Miyanmin - Economy

Subsistence and Commercial Activities. The Miyanmin are shifting cultivators and hunters and also keep small numbers of domestic pigs. People of the lowlands depend more on sago (Metroxylon sago ) and aquatic resources. People say that "taro is our bones." Taro ( Colocasia esculenta), produced using the slash-mulch technique, are the staple, with a variety of other traditional vegetables, such as squash, bananas, beans, and greens, also grown. Sweet potatoes ( Ipomoea batatas ) and introduced Western vegetables, such as commercial banana varieties, tomatoes, papayas, pineapples, and cabbages, have increasingly been grown around airstrip settlements both for subsistence and for their perceived commercial potential. Wild pigs, possums, wallabies, rats, cassowaries and other birds, snakes, lizards, frogs, insects, and other small terrestrial fauna continue to provide most of the high-quality protein in the diet. Hunting has declined around airstrip settlements, leading people to intensify pig husbandry. Cash sales of fruit and vegetables were part of the community Modernization plan that developed in the 1960s. Today, people of several communities with access to an airstrip realize modest incomes from such sales in markets at Telefomin and Tabubil, the town serving the Ok Tedi gold and copper mine. In villages, cooperative trade stores organized along kinship lines sell tobacco, salt, soap, rice, canned fish, cloth, kerosene, and similar commodities.

Industrial Arts. Traditional male crafts included the carving of war shields and clubs, arrow foreshafts and points, bows, and bamboo blades and spatulas, using implements of stone, cassowary bone, pig tusk, and rat's tooth, and cane work for hafting and personal adornment. Women made string bags and personal ornaments for everyone, pandanus1eaf mats, raffia skirts, and bark cloth. Few are trained in Western trades, though some men have picked up particular skills while pursuing contract labor. The fashioning of scrap metal into useful objects, such as arrow points and prongs, graters, and sickles, is common.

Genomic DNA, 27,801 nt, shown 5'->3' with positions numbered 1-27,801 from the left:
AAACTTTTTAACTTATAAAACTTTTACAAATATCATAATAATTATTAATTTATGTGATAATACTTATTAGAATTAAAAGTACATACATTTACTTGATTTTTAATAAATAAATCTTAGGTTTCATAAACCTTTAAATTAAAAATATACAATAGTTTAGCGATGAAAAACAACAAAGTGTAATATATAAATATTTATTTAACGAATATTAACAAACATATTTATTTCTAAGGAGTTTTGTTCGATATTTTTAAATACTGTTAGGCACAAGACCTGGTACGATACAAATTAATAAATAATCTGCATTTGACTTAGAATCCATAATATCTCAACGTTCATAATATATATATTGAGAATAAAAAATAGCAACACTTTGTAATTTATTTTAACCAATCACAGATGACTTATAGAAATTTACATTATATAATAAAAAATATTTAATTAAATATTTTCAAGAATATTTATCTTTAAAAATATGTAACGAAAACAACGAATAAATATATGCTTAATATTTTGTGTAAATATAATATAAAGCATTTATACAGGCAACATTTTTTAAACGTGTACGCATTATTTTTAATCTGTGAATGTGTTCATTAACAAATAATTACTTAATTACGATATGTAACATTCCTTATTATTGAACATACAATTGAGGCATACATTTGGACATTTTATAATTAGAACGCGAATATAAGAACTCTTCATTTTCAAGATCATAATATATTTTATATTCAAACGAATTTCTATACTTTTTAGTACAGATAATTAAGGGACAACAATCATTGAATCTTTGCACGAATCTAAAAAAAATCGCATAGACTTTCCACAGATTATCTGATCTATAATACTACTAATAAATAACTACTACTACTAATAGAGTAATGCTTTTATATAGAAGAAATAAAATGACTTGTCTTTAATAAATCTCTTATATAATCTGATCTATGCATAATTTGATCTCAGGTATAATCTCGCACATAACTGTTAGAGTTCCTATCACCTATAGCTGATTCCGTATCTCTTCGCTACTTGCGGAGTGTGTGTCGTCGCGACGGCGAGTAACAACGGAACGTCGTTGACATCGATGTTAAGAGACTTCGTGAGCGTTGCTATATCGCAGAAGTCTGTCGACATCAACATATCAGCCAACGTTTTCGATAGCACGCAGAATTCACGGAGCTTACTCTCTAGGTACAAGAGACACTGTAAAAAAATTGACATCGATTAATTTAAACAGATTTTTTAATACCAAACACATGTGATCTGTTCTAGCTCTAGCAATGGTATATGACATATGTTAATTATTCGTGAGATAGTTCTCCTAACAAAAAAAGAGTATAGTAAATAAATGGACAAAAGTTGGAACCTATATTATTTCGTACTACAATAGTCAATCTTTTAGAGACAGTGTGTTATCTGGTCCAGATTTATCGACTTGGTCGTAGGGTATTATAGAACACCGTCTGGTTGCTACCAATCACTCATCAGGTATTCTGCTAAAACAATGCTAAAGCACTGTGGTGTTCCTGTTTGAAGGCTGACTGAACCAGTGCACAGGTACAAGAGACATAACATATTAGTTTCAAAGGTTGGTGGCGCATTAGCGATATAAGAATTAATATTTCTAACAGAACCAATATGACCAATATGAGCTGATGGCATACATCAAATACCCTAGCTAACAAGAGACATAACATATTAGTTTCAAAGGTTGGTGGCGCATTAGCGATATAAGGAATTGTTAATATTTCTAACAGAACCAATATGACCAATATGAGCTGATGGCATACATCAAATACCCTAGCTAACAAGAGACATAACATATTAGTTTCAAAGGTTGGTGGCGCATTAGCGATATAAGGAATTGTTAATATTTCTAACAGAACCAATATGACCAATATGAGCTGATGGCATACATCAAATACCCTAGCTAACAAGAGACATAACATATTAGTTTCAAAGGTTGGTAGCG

Trade. Traditionally, there was modest trade among parishes in capital and prestige goods such as palm-wood bows, arrow points and foreshafts, stone tools, shell ornaments, plumes, and cuscus fur. Individuals might visit kin and friends in other parishes to collect raw materials at their source. Participation in regional trade networks was disrupted by endemic warfare, although the eastern Miyanmin did maintain a trade relationship with a riverine group on the Lower May.

Land Tenure. Cognatic parishes and patrilineages claim land and may assert this control in relation to other parishes and, in modern times, within parishes with an airstrip settlement where there is pressure on agricultural and forest resources.

Division of Labor. There is a marked but flexible sexual division of labor in all spheres. In agriculture, men engage in tree clearing and women remove branches and undergrowth and do the planting. All sexes weed and, while women do most of the routine harvesting, men harvest some of the taro for feasts and ceremonies. In construction, men gather timber, do structural work, and lay the roof, while women gather leaves for roofs and clay with which they make the hearths in all houses. Men hunt the larger and more distant game, although women and children may serve as beaters in pig hunts. Women hunt possums, bandicoots, and rats as well as smaller animals.

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